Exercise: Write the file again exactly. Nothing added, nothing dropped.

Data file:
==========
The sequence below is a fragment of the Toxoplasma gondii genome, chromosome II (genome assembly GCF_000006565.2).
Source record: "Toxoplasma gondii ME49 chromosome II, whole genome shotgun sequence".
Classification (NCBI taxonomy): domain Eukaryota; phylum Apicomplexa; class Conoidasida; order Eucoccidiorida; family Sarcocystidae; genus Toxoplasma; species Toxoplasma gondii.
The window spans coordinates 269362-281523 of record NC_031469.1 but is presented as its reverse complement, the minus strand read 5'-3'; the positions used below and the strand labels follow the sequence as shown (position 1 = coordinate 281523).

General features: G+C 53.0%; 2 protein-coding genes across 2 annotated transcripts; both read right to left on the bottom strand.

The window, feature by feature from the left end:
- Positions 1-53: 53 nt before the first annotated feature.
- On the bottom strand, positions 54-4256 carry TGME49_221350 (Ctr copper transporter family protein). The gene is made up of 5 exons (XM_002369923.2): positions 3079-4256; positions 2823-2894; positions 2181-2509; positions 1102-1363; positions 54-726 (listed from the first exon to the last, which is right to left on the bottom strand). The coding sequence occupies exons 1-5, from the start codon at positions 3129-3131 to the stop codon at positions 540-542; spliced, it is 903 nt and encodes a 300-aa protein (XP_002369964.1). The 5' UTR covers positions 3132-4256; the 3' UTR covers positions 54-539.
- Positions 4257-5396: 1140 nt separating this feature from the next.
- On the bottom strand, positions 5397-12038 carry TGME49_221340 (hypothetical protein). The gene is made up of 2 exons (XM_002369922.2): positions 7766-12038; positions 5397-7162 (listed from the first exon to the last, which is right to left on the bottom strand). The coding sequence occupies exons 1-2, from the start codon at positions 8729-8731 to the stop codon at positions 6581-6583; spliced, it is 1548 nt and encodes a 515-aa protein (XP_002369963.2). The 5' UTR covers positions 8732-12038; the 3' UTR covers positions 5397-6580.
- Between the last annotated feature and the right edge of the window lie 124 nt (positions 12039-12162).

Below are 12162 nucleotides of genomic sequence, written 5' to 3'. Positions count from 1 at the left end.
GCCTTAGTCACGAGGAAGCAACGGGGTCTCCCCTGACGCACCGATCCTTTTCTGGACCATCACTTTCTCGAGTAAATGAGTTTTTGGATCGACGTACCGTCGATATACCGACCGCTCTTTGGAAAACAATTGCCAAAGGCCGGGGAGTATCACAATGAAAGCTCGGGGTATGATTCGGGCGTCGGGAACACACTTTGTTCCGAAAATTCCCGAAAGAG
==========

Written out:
The sequence below is a fragment of the Toxoplasma gondii genome, chromosome II (genome assembly GCF_000006565.2).
Source record: "Toxoplasma gondii ME49 chromosome II, whole genome shotgun sequence".
Classification (NCBI taxonomy): domain Eukaryota; phylum Apicomplexa; class Conoidasida; order Eucoccidiorida; family Sarcocystidae; genus Toxoplasma; species Toxoplasma gondii.
The window spans coordinates 269362-281523 of record NC_031469.1 but is presented as its reverse complement, the minus strand read 5'-3'; the positions used below and the strand labels follow the sequence as shown (position 1 = coordinate 281523).

General features: G+C 53.0%; 2 protein-coding genes across 2 annotated transcripts; both read right to left on the bottom strand.

The window, feature by feature from the left end:
- Positions 1-53: 53 nt before the first annotated feature.
- On the bottom strand, positions 54-4256 carry TGME49_221350 (Ctr copper transporter family protein). The gene is made up of 5 exons (XM_002369923.2): positions 3079-4256; positions 2823-2894; positions 2181-2509; positions 1102-1363; positions 54-726 (listed from the first exon to the last, which is right to left on the bottom strand). The coding sequence occupies exons 1-5, from the start codon at positions 3129-3131 to the stop codon at positions 540-542; spliced, it is 903 nt and encodes a 300-aa protein (XP_002369964.1). The 5' UTR covers positions 3132-4256; the 3' UTR covers positions 54-539.
- Positions 4257-5396: 1140 nt separating this feature from the next.
- On the bottom strand, positions 5397-12038 carry TGME49_221340 (hypothetical protein). The gene is made up of 2 exons (XM_002369922.2): positions 7766-12038; positions 5397-7162 (listed from the first exon to the last, which is right to left on the bottom strand). The coding sequence occupies exons 1-2, from the start codon at positions 8729-8731 to the stop codon at positions 6581-6583; spliced, it is 1548 nt and encodes a 515-aa protein (XP_002369963.2). The 5' UTR covers positions 8732-12038; the 3' UTR covers positions 5397-6580.
- Between the last annotated feature and the right edge of the window lie 124 nt (positions 12039-12162).

Below are 12162 nucleotides of genomic sequence, written 5' to 3'. Positions count from 1 at the left end.
GCCTTAGTCACGAGGAAGCAACGGGGTCTCCCCTGACGCACCGATCCTTTTCTGGACCATCACTTTCTCGAGTAAATGAGTTTTTGGATCGACGTACCGTCGATATACCGACCGCTCTTTGGAAAACAATTGCCAAAGGCCGGGGAGTATCACAATGAAAGCTCGGGGTATGATTCGGGCGTCGGGAACACACTTTGTTCCGAAAATTCCCGAAAGAG